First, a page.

Browsing All Posts filed under »Reading and Thinking Matter«

Just don’t do it

July 7, 2015

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Originally posted on language: a feminist guide:
This week everyone’s been talking about an article in the Economist explaining how men’s use of language undermines their authority. According to the author, a senior manager at Microsoft, men have a bad habit of punctuating everything they say with sentence adverbs like ‘actually’, ‘obviously’, ‘seriously’ and ‘frankly’.…

The skinhead of spelling, the slag of speech

July 18, 2014

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We have the full version of the famous 'pronunciation poem' that sends chills up the spine of native speakers and dismay to the non-natives.

A fireside musing on ‘adequate’

August 20, 2013

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We don't like to ride on the coattails of our betters, but every now and then something seriously good comes along that we just had to spread it around.

Orwell: Morally wrong to write badly

May 21, 2011

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George Orwell (1903-50) was a literary titan of the 20th century famous for his passion for clarity in language and keen sense of social injustice. His works continue to influence popular and political culture even to this day. Orwell’s essay “Politics and the English Language” (1946) sets out his basic premise that it is morally […]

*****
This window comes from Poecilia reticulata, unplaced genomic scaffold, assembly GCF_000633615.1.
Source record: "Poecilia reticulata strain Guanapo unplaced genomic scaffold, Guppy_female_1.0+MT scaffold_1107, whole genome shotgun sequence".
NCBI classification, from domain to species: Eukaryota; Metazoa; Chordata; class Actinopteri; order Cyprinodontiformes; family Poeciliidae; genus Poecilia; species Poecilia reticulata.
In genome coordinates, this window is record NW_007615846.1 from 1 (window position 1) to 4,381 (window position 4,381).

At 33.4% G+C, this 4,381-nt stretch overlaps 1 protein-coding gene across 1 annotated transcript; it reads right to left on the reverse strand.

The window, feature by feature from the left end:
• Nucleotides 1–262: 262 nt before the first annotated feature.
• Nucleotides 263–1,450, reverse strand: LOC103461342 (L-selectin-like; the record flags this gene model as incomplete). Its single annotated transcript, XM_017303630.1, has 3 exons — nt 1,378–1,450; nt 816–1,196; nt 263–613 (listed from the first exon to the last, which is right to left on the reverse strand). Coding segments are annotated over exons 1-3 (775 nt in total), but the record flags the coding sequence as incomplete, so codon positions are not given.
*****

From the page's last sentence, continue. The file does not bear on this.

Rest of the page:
Training kids to be disingenuous

October 27, 2010

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This is a cross-post from our sister blog, The Naked Listener’s Weblog. * * * ‘Training kids to be disingenuous’ Marci Segal brings to our attention the negative effects of the intellectual hide-and-seek antics that schoolteachers and academics play on schoolchildren. Read the full post at the weblink: http://marcisegal.wordpress.com/2010/10/25/intellectual-hide-and-seek-taught-in-schools/ Marci Segal is Canada’s first accredited Creativity […]

The Rube Goldberg machine of language

October 26, 2010

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Someone rather famous once said that we have to be pointed out the simple stuff that is easily seen, recognised or understood just to get by, let alone more complex things like The Truth: “… we have now sunk to a depth at which restatement of the obvious is the first duty of intelligent men.” […]

Making mistakes is normal

September 18, 2010

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You can't learn properly if you don't make mistakes and, by extension, you can't teach properly if you don't normalise errors when people gets it wrong.

Our bloody English heritage

September 17, 2010

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The bloody, war-wracked history of England gives us a little insight into why our English language the way it is: visceral, direct, forceful and eschewing many of the linguistic niceties seen in other languages.